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Review: The Light After the War by Anita Abriel

Title: The Light After the War

Author: Anita Abriel

Published: February 1st 2020, Simon & Schuster Australia

Status: Read February 2020 courtesy Simon & Schuster Au


My Thoughts:

World War II fiction tends to focus on the wartime experiences of German or French Jews, and most often takes place in France, Germany, or the UK. The Light After the War by Anita Abriel has an interesting difference, in that it is set over about two years immediately post war with two main characters who are Hungarian Jews, and primarily takes place in Italy, and later, Venezuela.

Best friends Vera and Edith are barely seventeen when they escape during transport to Auschwitz from Budapest, and find refuge in a small Austrian village for the duration of the war. Eventually the girls make their way to Naples, where Edith, who dreams of becoming a fashion designer, finds work as a seamstress, and Vera is employed by the American embassy as a secretary, and falls in love with her boss, Captain Anton Wight. When Vera’s relationship abruptly ends, the friends are fortuitously offered the opportunity to emigrate to America, but denied entry, they settle in Caracas where they hope to forge a new life for themselves.

I was intrigued by the inspiration for this novel, the main characters of The Light Before the War are based on (and even named for) members of Abriel’s own family. Her mother, Vera Frankel, and best friend, Edith, really did escape a train carrying them to Auschwitz, how closely subsequent events mirror their experiences isn’t entirely clear though Abriel confirms some key incidents (one which in particular shocked me) are true in notes found at the end of the novel.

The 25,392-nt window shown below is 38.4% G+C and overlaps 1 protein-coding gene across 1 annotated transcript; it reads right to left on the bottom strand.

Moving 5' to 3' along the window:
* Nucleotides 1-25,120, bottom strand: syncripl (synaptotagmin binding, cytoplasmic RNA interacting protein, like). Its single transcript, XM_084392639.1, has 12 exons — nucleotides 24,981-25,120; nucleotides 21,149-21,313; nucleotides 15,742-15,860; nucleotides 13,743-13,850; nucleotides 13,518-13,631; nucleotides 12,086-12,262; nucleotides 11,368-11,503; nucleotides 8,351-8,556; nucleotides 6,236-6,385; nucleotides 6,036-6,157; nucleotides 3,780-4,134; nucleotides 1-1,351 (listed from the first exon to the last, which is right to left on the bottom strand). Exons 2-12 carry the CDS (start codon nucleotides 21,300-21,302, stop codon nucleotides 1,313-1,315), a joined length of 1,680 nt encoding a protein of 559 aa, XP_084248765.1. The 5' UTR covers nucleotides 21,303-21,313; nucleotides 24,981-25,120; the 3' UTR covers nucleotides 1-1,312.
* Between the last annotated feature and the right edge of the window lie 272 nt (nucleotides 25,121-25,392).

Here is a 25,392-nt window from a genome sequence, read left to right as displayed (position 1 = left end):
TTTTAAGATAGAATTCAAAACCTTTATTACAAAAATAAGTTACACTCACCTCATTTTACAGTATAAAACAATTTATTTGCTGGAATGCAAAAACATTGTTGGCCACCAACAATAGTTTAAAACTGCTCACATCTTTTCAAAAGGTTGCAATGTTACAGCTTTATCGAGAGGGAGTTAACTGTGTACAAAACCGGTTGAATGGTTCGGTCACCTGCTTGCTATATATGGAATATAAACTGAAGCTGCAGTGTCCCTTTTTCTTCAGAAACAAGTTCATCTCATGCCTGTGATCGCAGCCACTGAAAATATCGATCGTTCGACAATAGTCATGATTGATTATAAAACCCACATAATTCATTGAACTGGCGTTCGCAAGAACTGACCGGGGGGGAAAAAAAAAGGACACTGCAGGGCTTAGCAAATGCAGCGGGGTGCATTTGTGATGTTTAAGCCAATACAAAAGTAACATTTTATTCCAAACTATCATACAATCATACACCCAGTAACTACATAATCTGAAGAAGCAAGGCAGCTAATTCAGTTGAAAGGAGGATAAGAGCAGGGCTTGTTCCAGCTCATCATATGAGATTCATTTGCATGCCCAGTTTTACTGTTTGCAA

I was surprised to learn that Venezuela granted asylum to Jews fleeing the Nazi regime and the deprivations of the post-war period. I wasn’t aware of that fact, and was interested to later discover that at its peak the country hosted a community of around 65,000 Jews, (though recent political strife has reduced those numbers considerably).

Unfortunately, despite finding elements of the story fascinating, I found the prose itself rather flat, and the pace largely monotonous, in part I think because of the past-tense narrative used in both the ‘present day’ storyline and the flashbacks. Though I dislike the phrase, I also thought there was far more ‘telling than showing’, and a lack of emotional depth. Resilience is all well and good, but the girls never really seem to be afraid, or even more than mildly anxious, with any obstacles they were faced with too easily overcome.

I’m glad that Abriel was able to share her family’s story, her mother’s survival in such circumstances is a triumph. Though The Light After the War wasn’t as engaging as I hoped for, I agree with the author that tales like these ensure the Holocaust will never be forgotten, and never be repeated.


Available from Simon & Schuster Australia